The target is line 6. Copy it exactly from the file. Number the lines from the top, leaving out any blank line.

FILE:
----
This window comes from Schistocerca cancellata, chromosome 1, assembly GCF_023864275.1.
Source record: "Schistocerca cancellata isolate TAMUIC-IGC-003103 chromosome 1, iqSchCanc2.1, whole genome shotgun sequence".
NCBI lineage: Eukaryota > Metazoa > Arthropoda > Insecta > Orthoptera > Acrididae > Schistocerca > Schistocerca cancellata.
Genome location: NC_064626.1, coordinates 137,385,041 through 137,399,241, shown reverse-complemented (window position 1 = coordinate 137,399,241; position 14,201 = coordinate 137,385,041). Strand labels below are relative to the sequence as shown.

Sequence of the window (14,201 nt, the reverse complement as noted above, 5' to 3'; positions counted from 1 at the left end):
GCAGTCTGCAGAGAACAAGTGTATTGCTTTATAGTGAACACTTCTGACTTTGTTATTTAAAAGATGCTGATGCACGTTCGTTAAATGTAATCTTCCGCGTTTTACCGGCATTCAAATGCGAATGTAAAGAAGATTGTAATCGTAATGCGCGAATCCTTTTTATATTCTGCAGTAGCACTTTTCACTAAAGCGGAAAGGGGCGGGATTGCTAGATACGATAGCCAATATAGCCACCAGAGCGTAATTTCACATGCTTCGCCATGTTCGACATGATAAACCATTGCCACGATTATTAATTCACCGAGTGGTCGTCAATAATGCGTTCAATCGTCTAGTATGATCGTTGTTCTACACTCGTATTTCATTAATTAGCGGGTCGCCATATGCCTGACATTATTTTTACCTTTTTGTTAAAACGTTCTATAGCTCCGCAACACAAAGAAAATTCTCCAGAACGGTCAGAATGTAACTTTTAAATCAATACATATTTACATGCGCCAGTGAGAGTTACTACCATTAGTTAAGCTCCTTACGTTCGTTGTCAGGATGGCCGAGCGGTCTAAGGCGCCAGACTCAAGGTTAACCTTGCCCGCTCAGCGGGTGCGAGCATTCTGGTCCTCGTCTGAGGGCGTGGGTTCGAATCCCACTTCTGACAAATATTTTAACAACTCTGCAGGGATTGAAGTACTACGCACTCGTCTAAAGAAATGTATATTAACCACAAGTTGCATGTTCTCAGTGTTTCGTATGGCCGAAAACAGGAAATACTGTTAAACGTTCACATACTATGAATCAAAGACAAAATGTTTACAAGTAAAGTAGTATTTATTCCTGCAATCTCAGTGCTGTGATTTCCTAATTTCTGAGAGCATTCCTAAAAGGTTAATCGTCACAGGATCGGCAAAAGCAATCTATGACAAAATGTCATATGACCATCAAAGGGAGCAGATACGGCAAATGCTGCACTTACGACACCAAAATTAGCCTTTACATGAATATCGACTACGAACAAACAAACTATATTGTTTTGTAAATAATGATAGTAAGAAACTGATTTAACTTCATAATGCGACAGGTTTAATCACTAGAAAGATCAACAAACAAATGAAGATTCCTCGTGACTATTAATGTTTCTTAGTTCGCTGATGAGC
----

GCAGTCTGCAGAGAACAAGTGTATTGCTTTATAGTGAACACTTCTGACTTTGTTATTTAAAAGATGCTGATGCACGTTCGTTAAATGTAATCTTCCGCGTTTTACCGGCATTCAAATGCGAATGTAAAGAAGATTGTAATCGTAATGCGCGAATCCTTTTTATATTCTGCAGTAGCACTTTTCACTAAAGCGGAAAGGGGCGGGATTGCTAGATACGATAGCCAATATAGCCACCAGAGCGTAATTTCACATGCTTCGCCATGTTCGACATGATAAACCATTGCCACGATTATTAATTCACCGAGTGGTCGTCAATAATGCGTTCAATCGTCTAGTATGATCGTTGTTCTACACTCGTATTTCATTAATTAGCGGGTCGCCATATGCCTGACATTATTTTTACCTTTTTGTTAAAACGTTCTATAGCTCCGCAACACAAAGAAAATTCTCCAGAACGGTCAGAATGTAACTTTTAAATCAATACATATTTACATGCGCCAGTGAGAGTTACTACCATTAGTTAAGCTCCTTACGTTCGTTGTCAGGATGGCCGAGCGGTCTAAGGCGCCAGACTCAAGGTTAACCTTGCCCGCTCAGCGGGTGCGAGCATTCTGGTCCTCGTCTGAGGGCGTGGGTTCGAATCCCACTTCTGACAAATATTTTAACAACTCTGCAGGGATTGAAGTACTACGCACTCGTCTAAAGAAATGTATATTAACCACAAGTTGCATGTTCTCAGTGTTTCGTATGGCCGAAAACAGGAAATACTGTTAAACGTTCACATACTATGAATCAAAGACAAAATGTTTACAAGTAAAGTAGTATTTATTCCTGCAATCTCAGTGCTGTGATTTCCTAATTTCTGAGAGCATTCCTAAAAGGTTAATCGTCACAGGATCGGCAAAAGCAATCTATGACAAAATGTCATATGACCATCAAAGGGAGCAGATACGGCAAATGCTGCACTTACGACACCAAAATTAGCCTTTACATGAATATCGACTACGAACAAACAAACTATATTGTTTTGTAAATAATGATAGTAAGAAACTGATTTAACTTCATAATGCGACAGGTTTAATCACTAGAAAGATCAACAAACAAATGAAGATTCCTCGTGACTATTAATGTTTCTTAGTTCGCTGATGAGC